Two Arab Israelis Suspected of Espionage
On Tuesday, it was cleared for publication that two Arab Israelis, members of the Druze community, were arrested during the last few months on suspicion of having ties to Syrian intelligence agents.
Charges were filed on Tuesday in a Nazareth court against Fars Shaar, 40, and Said Abu Zid, 57, both residents of Majdal Shams, a Druze village in the northern Golan Heights.
The two are suspected of having been in touch with Madhat Salah, a Syrian intelligence officer who also serves in the Syrian government and is in charge of the Golan Heights region. Salah, 43, is also originally from Majdal Shams and has served time in an Israeli prison in the past on security offenses. In 1998 he infiltrated Israel’s border with Syria and has remained in Syria since.
Fars Shaar and Salah had met when they both served time in prison. During his interrogation, Shaar admitted that Salah had asked him to kidnap an IDF soldier in exchange for money, but, according to Shaar, he refused to do so. As well, during the last three years, Shaar was used to transfer money originating in Syria to Israeli prisoners, residents of the Golan Heights, and their families.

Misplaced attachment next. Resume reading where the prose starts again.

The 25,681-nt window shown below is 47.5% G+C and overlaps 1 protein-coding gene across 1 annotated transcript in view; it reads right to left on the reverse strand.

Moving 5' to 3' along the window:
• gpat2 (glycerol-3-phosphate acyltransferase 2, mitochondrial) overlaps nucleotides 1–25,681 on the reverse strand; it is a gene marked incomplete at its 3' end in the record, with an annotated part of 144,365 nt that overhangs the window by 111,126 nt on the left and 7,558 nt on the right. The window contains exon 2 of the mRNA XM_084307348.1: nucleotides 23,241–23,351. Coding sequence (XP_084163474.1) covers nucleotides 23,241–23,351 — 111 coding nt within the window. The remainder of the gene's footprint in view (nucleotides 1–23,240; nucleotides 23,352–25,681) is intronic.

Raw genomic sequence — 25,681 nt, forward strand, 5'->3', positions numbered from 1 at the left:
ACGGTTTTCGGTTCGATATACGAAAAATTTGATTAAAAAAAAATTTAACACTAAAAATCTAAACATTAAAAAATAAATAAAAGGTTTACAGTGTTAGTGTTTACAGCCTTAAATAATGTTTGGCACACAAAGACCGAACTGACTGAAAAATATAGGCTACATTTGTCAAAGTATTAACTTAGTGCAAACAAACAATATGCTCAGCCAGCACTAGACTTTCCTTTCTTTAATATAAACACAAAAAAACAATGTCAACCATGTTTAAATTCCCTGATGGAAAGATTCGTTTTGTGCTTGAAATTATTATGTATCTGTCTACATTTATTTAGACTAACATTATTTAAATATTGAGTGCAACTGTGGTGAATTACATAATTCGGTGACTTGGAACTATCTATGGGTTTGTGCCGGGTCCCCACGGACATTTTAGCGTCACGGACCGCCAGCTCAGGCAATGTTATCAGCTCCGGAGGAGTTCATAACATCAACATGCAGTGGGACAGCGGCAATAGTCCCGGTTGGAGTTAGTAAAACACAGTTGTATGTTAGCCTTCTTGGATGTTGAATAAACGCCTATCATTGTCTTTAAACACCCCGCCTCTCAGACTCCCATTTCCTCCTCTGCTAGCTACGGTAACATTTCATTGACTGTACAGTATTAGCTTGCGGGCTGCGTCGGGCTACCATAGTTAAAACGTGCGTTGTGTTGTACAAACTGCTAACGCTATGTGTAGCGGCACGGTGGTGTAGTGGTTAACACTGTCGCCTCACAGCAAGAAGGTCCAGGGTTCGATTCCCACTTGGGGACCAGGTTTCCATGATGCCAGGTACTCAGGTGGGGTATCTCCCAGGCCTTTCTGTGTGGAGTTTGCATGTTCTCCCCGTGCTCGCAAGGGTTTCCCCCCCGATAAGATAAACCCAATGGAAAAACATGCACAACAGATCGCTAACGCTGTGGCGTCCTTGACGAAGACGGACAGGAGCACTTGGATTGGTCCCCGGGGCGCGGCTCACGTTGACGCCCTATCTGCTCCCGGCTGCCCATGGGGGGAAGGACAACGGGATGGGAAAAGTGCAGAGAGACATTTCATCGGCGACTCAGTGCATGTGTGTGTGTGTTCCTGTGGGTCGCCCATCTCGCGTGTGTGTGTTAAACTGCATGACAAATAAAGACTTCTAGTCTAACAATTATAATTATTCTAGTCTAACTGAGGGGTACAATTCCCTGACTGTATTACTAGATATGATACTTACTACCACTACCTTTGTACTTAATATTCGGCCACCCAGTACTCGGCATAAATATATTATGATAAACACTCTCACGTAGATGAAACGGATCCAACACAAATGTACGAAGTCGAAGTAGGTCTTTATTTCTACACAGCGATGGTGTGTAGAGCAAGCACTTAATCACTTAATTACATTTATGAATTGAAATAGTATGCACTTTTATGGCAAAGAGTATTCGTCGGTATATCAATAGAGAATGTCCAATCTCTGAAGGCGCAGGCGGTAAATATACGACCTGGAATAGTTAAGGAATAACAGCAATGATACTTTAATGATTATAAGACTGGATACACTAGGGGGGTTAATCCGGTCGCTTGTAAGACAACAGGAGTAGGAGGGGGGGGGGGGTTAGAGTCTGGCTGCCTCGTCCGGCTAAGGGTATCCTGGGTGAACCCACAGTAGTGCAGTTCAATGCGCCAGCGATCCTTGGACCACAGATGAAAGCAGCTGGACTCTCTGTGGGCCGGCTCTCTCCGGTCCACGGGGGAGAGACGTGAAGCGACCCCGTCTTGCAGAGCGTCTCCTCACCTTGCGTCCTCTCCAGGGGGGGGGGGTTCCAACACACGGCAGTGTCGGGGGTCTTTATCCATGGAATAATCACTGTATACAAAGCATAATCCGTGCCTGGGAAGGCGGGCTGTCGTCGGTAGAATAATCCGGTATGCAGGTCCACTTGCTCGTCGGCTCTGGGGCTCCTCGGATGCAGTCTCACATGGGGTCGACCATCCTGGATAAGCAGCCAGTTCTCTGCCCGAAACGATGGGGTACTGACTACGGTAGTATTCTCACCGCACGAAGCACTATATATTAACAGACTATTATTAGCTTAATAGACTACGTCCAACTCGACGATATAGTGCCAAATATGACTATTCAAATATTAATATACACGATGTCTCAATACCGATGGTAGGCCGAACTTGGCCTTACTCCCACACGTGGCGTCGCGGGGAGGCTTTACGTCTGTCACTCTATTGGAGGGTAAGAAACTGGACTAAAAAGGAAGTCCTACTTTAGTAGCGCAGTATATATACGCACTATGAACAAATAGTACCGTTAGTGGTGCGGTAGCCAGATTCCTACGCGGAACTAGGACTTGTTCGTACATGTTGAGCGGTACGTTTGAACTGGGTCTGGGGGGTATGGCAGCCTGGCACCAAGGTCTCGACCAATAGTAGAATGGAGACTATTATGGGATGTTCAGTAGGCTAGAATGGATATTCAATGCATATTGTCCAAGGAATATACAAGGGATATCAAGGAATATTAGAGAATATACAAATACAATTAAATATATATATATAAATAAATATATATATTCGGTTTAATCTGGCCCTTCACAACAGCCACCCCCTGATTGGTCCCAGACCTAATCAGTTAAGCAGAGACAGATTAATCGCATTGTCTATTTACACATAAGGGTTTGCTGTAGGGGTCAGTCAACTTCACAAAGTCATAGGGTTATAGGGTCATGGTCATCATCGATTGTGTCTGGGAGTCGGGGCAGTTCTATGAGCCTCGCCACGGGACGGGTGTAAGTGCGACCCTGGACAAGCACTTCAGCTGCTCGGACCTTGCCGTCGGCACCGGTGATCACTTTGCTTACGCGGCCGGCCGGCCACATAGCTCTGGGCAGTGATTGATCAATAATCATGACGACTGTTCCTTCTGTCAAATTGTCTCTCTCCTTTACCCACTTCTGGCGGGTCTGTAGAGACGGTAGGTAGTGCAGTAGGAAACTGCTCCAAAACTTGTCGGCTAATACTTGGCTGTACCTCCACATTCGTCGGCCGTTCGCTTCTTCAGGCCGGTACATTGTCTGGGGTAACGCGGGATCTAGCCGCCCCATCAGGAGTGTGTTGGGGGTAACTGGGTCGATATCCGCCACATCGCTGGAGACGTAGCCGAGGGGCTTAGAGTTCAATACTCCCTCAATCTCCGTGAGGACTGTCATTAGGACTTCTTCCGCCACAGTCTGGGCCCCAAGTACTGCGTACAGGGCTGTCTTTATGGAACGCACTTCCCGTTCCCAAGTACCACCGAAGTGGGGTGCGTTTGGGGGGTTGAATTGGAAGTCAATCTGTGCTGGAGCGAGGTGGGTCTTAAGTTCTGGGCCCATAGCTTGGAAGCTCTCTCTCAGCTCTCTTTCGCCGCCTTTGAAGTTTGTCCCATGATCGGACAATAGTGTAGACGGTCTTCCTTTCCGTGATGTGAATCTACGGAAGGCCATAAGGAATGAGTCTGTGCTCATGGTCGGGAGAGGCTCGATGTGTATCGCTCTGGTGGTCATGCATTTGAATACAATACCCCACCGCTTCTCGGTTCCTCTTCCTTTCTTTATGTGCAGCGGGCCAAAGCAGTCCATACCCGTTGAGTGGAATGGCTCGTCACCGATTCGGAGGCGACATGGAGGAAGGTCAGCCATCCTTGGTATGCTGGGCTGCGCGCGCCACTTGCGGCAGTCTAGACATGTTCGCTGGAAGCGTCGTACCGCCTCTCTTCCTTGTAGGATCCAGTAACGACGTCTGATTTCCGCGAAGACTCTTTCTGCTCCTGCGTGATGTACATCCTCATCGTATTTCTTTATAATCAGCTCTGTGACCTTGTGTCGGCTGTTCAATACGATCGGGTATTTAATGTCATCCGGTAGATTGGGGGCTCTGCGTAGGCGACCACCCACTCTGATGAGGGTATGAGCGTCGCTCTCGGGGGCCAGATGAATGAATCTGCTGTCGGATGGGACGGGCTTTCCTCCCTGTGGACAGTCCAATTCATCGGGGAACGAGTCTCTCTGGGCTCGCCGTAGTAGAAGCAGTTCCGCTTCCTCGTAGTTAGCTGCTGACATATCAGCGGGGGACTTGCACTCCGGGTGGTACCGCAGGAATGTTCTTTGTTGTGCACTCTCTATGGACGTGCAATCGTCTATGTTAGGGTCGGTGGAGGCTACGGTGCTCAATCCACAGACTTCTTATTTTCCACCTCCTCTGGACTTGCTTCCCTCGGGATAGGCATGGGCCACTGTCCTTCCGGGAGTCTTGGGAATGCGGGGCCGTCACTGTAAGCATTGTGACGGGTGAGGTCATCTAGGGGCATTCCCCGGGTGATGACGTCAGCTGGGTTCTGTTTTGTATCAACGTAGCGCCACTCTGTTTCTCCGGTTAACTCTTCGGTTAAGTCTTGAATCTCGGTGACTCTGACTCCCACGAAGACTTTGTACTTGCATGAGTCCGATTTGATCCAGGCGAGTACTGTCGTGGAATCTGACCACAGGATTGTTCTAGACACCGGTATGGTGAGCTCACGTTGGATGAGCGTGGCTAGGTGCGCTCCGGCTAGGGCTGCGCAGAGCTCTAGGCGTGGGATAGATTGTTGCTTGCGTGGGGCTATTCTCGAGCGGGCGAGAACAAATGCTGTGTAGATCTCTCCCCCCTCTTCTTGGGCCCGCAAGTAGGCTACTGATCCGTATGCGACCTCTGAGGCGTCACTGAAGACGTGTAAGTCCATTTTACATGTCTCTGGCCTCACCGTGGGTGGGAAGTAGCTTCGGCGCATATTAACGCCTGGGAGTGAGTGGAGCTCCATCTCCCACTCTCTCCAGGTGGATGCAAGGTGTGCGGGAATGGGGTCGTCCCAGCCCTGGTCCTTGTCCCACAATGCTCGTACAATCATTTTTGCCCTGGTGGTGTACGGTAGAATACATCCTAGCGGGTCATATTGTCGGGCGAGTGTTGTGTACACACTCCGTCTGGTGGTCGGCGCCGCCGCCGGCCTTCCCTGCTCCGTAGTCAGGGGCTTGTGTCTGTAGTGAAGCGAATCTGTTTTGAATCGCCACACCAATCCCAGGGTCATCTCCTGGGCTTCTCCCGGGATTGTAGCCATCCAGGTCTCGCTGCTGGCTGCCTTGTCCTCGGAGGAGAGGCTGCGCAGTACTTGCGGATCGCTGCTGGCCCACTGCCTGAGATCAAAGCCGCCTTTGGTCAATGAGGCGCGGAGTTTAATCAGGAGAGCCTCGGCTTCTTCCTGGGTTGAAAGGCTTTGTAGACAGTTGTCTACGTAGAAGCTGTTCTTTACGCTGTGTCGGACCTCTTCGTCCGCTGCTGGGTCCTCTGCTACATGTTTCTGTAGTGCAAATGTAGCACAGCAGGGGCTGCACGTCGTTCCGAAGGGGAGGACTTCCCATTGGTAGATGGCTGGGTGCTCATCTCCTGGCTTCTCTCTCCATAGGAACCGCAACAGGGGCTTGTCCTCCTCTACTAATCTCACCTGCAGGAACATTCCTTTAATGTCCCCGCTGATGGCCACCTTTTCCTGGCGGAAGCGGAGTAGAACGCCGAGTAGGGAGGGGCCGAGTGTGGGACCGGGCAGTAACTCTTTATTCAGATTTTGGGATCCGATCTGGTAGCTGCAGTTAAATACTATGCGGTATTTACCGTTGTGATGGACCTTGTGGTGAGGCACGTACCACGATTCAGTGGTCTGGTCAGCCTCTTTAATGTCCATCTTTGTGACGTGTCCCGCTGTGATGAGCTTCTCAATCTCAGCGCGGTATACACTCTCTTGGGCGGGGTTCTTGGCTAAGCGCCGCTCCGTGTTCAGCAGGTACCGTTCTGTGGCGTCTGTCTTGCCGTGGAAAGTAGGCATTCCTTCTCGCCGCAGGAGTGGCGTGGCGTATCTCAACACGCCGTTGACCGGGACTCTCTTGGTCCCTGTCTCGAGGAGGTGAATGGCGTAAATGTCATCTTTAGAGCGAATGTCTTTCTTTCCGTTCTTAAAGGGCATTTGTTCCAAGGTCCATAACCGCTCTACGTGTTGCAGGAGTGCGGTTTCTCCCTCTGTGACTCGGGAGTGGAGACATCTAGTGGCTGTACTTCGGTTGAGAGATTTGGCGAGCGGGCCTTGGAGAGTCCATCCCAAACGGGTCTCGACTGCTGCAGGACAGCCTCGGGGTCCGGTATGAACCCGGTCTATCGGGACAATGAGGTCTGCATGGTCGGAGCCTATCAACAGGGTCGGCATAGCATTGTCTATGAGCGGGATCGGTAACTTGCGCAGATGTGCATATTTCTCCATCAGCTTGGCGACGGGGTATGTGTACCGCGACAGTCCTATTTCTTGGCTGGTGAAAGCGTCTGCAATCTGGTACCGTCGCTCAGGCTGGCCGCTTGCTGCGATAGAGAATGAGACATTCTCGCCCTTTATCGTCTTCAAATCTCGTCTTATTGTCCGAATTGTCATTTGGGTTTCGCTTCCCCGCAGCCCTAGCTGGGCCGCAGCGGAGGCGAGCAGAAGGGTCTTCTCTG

Shaar’s sister, during visits to Jordan, served as a contact between him and Salah. Said Abu Zid, the second individual arrested in the case, was also a contact, having met Salah while visiting Syria as part of missions to the country by sheikhs living in the Golan Heights. During one of those visits, Abu Zid transferred a letter from Salah to Shaar.
Last May, the ISA revealed that Amir Makhoul and Omar Radwan Said, two Israeli Arabs from Haifa and Kfar Kana, were arrested for allegedly spying for the the Hizbullah terrorist organization. A plea bargain was later struck with Said, under which he will plead guilty to “working for an illegal organization” and spend seven months in prison.
In August of 2009, Rawi Sultani, an Israeli-Arab from Tira, was indicted for conspiring to kill senior Israeli officials, among them IDF Chief of Staff Lt.-Gen. Gabi Ashkenazi. Sultani had admitted under questioning that he had planned to kill the Chief of Staff after he began working as an agent of Hizbullah. Sultani was indicted on a number of charges, including contact with foreign agents, conspiracy, and aiding and abetting enemies of the state.